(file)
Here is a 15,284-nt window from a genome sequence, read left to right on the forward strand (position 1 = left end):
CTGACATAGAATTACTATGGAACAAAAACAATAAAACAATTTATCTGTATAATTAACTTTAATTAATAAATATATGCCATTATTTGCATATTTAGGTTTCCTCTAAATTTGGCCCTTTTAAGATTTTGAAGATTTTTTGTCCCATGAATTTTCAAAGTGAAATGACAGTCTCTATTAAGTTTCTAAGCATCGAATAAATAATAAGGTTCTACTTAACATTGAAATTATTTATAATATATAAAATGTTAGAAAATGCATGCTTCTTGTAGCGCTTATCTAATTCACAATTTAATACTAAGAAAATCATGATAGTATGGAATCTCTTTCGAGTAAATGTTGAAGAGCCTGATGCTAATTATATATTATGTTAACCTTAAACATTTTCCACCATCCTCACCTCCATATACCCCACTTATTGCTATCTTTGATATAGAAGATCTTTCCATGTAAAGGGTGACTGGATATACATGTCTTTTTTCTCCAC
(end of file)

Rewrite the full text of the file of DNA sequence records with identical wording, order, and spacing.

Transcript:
Here is a 15,284-nt window from a genome sequence, read left to right on the forward strand (position 1 = left end):
CTGACATAGAATTACTATGGAACAAAAACAATAAAACAATTTATCTGTATAATTAACTTTAATTAATAAATATATGCCATTATTTGCATATTTAGGTTTCCTCTAAATTTGGCCCTTTTAAGATTTTGAAGATTTTTTGTCCCATGAATTTTCAAAGTGAAATGACAGTCTCTATTAAGTTTCTAAGCATCGAATAAATAATAAGGTTCTACTTAACATTGAAATTATTTATAATATATAAAATGTTAGAAAATGCATGCTTCTTGTAGCGCTTATCTAATTCACAATTTAATACTAAGAAAATCATGATAGTATGGAATCTCTTTCGAGTAAATGTTGAAGAGCCTGATGCTAATTATATATTATGTTAACCTTAAACATTTTCCACCATCCTCACCTCCATATACCCCACTTATTGCTATCTTTGATATAGAAGATCTTTCCATGTAAAGGGTGACTGGATATACATGTCTTTTTTCTCCAC